Pence, Trump's Loyal Wing Man, To Lay Out Choice For Nov. 3 Election
When Vice President Mike Pence speaks to the Republican National Convention from Baltimore's Fort McHenry on Wednesday, he will aim to leverage his conservative bona fides to make the case that President Trump is a stronger choice for the economy and law and order than his Democratic opponent.
It's the kind of message this loyal wing man has hammered home time and again with evangelical Christians, social conservatives and mainstream Republicans who have become part of the voting base for Trump, a former reality star and real estate developer.
In many ways, Pence takes on the role of Trump translator, helping temper and reshape the president's bombast into more measured language that is palatable to middle America.
"Basically he's been Trump's bridge to the evangelical community as well as to the Midwest," said Paul Helmke, the former mayor of Fort Wayne, Ind., a Republican who has known Pence for more than two decades.
The Trump campaign is putting Pence's Midwestern sensibilities to work again to assure Republicans that the president is a man of faith and a better choice to look out for their interests than Joe Biden.
"Vice President Pence is President Trump's top asset on the campaign trail," said Ken Farnaso, a spokesman for the campaign. "It's undeniable that his retail-style politics is complementary to the president."
Trump gave Pence a rare spotlight for his own crisis leadership skills in February when he put him in charge of the coronavirus response — an assignment also fraught with political peril.
"In the first months of the coronavirus ... he was the guy," said Alex Conant, former communications director for Sen. Marco Rubio's 2016 presidential campaign.
Before Trump snatched back the reins and took over the widely watched daily briefings, Pence was extremely reverential to the president, constantly referring to decisions and actions as being taken at Trump's behest.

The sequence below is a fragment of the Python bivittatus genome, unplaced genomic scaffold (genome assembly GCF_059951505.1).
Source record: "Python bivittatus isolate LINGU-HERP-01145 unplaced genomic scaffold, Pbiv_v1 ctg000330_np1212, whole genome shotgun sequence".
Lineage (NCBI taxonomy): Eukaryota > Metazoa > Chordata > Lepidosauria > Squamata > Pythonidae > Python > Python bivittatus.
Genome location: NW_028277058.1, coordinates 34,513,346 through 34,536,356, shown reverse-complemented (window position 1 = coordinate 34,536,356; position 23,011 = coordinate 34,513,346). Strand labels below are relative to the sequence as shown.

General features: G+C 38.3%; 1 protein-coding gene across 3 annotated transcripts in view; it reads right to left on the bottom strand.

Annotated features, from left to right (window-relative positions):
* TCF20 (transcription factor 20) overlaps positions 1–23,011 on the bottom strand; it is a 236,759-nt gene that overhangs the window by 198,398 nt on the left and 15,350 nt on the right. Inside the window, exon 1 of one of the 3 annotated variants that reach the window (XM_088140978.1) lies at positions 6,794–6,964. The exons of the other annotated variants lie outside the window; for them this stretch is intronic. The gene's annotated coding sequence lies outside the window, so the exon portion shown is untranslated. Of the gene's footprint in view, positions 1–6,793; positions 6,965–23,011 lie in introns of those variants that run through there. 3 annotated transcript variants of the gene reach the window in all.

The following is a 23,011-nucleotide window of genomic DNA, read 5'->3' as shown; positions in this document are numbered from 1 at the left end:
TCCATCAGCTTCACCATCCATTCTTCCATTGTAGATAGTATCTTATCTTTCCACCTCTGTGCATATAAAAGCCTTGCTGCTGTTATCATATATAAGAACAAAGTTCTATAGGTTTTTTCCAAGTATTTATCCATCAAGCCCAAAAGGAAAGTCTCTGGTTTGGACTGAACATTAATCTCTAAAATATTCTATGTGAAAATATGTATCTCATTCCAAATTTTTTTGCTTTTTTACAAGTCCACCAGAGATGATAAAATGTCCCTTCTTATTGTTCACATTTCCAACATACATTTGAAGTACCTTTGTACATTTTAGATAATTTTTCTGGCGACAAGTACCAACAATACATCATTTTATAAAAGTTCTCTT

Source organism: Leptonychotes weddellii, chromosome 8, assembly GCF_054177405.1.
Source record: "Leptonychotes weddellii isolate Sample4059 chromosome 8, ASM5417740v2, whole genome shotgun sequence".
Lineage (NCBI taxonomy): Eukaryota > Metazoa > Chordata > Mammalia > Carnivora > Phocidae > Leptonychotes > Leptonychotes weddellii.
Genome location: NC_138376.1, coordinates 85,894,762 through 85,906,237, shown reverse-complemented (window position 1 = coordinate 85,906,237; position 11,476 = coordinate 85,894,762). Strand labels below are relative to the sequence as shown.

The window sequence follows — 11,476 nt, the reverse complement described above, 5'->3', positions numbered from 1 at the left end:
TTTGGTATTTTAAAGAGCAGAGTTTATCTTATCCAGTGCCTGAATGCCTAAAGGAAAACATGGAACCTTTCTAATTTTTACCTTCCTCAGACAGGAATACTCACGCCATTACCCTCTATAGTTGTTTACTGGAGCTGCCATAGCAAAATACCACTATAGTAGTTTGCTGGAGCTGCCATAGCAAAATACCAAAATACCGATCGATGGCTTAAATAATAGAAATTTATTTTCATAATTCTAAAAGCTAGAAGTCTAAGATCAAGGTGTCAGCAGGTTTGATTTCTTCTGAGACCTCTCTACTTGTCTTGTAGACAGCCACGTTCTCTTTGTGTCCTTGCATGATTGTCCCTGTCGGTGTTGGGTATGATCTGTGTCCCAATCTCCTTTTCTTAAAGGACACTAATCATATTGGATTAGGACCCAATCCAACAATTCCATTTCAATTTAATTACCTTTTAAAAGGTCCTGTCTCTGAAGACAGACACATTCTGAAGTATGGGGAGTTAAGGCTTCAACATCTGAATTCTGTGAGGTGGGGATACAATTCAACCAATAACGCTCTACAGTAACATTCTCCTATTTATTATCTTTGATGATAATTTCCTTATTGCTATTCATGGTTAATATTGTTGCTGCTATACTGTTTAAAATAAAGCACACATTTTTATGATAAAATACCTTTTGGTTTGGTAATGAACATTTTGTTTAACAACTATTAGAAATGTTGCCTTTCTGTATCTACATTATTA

When coronavirus restrictions stopped Trump's massive rallies, Pence quietly kept up political travel and fundraising. This work has taken him through 27 states since October, including multiple visits to key southern and Midwestern states.
On Friday, Pence will headline campaign events in Michigan and Minnesota, and on Saturday will deliver a commencement speech at the Wisconsin Lutheran College.
The campaign has said Trump and Pence needs to win one of three key states — Michigan, Wisconsin, Pennsylvania — without losing others they won in 2016.
Pence has made seven trips to Wisconsin since October, six to Pennsylvania and four to Michigan — along the way, doing more than 70 interviews with local news outlets in those states.
He's also been to Florida 10 times, a state Trump barely won in 2016 and needs to carry again.
Steve Shine, a longtime friend and chairman of the Allen County, Ind., Republican Party, said he sees Pence as one of the most invaluable pieces of Trump's team, comparing Pence's style and mannerisms to former Republican President Ronald Reagan.
"He is someone who people feel very, very comfortable with," Shine said, explaining Pence embodies traits like loyalty, honesty and ethical respect for life that lift the Trump-Pence ticket.
"He is the kind of person you would want as your next-door neighbor and would want to have them have a good relationship with the guy next door. That would be Mike Pence."
In contrast to his running mate, Pence can be trusted to stay on message in any environment, Republican strategist Ryan Williams said — the opposite of Trump in many ways.
And he is above all loyal to Trump, which has helped their relationship but could nick Pence's reputation as a principled conservative.
Pence "has been willing to just go along and defend whatever [Trump] said, which potentially could be at his peril for the future if Trumpism certainly were to sour after this election," said Williams, as a spokesman for 2012 presidential nominee Mitt Romney.
Pence is believed to hold ambition to become his party's presidential candidate in 2024. Asked about that by Fox and Friendson Monday, Pence grinned, as if anticipating the question, and said: "All of my focus is on getting this president reelected for four more years."
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